Charities today face greater challenge and more scrutiny. Yet despite their crucial role in society and the challenges they face, the academic study of charity, to date, has not been strong. The Oxford Institute of Charity is being established to address this problem.

The Oxford Institute of Charity will work with others across the UK and internationally to strengthen understanding of the challenges that face the Third Sector, and the possible solutions that will help ensure charity remains a vivid and vital part of our society.


The Oxford Institute of Charity, a collaboration between New College Oxford and Charity Futures, has been established to:

  • Provide high calibre, independent, contemporary research whose findings will be of practical use to the global charity community and policy-makers
  • Establish a forum where foundations, not-for-profit leaders, academics and charity practitioners, can share insights and develop common agendas for research and action
  • Engage students and academics in charity as an increasingly important area for study and scholarship, supporting the sustainability of the charity sector. Such study will be interdisciplinary, drawing on perspectives from history, law, philosophy, economics, psychology and business, amongst others
  • Promote the importance of research and study of charity across Universities
  • Develop networks and foster links internationally
  • Offer learning opportunities through conferences and summer schools for UK and global academics, philanthropists, corporate donors and leaders of civil society

Steering group

The Director of Charity Futures and the Warden of New College will be part of the Steering Group which will lead the OIC in the early stages of its development.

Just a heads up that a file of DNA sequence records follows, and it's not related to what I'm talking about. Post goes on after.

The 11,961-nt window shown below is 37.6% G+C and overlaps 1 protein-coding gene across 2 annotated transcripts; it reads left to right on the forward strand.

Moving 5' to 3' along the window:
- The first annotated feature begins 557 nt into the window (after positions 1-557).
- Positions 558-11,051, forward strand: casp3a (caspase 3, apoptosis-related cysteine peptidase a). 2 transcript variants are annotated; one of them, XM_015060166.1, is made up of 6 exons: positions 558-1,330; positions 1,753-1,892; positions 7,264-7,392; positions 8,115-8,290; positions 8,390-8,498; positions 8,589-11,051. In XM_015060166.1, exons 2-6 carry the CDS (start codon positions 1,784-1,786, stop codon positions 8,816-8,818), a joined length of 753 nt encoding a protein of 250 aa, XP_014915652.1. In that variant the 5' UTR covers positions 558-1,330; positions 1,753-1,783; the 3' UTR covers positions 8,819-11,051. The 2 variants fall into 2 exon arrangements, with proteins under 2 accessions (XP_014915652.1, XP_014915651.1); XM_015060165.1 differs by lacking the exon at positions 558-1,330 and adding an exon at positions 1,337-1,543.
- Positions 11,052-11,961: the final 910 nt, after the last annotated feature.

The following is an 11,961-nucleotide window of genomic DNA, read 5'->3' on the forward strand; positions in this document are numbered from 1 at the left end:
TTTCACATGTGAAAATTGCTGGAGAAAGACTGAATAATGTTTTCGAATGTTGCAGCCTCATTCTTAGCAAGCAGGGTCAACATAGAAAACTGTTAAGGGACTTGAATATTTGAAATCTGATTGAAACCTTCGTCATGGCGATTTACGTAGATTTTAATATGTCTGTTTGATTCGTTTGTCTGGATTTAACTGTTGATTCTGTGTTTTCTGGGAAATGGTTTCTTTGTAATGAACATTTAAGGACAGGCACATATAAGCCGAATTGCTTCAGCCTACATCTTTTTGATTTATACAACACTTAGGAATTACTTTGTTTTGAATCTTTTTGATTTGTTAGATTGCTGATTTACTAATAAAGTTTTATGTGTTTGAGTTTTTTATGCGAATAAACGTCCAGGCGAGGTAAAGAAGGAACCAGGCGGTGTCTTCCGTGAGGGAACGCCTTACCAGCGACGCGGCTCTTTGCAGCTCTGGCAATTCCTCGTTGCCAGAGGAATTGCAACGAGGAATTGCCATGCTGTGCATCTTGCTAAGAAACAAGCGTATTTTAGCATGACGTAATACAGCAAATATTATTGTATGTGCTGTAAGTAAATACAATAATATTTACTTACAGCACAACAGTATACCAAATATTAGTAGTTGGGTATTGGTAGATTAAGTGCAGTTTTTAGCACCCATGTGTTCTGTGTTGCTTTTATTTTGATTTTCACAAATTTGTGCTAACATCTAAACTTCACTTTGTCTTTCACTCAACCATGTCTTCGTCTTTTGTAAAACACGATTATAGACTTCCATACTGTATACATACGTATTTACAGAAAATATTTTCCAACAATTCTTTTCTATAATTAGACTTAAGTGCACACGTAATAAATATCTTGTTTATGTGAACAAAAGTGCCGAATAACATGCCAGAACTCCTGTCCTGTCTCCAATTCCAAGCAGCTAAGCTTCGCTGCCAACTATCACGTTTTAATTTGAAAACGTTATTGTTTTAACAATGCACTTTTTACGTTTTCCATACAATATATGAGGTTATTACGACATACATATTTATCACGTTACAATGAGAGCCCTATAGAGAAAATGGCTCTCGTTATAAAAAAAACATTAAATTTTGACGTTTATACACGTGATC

About Us

“The willingness of New College to participate in this collaboration is a very significant moment for us. Charity Futures was established to look at the long-term future health of the charitable sector in the UK. We were clear from the start that it was essential to find a home at a place where scholarly research into the topic would be valued and safeguarded.”

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“We are very pleased to be hosting the Oxford Institute of Charity in the College, as the third and newest of our Research Centres. What particularly attracts us is the opportunity to apply interdisciplinary scholarship to the subject, and in a way that reinforces our own – and Oxford’s – expertise in subjects as diverse as history, philosophy, politics, economics, law and government.”

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Academic programme

Most academic effort has been focused on philanthropy – the study of giving – rather than on the demand side, on how funds are spent. As a result the model of charity which has developed in the UK, and which underpins the ‘Third Sector’, remains poorly explained and understood. This raises implications for issues from governance and leadership to the very perceptions of charity.

The Institute aims to differentiate itself through high-quality, interdisciplinary research with a global perspective and an orientation towards action.

“Our research and study of charity aims to promote a better, more sustainable and effective model for charity. The OIC will also serve as an authoritative source for views on the sector with government and the media and in policy development generally.”

Sir Stephen Bubb

The academic programme will explore the history, policy and practice of the charity sector. It will facilitate deep engagement with practitioners to formulate better research questions and to ensure the applicability of findings. We also hope to encourage greater focus on this in other universities, through a network of collaborations.

The Oxford Institute of Charity will support, through New College, an Academic Director to manage its work. A series of Junior Research Fellows will be established on subjects such as Law, Politics, Economics, Philosophy and History, to explore different aspects of charity.

Miles Young


OIC will eventually operate from the Tower of the new Gradel Quadrangles, being built by New College. Find out more about this exciting new project and how the an ‘architecture of openness’ will mirror our own ethos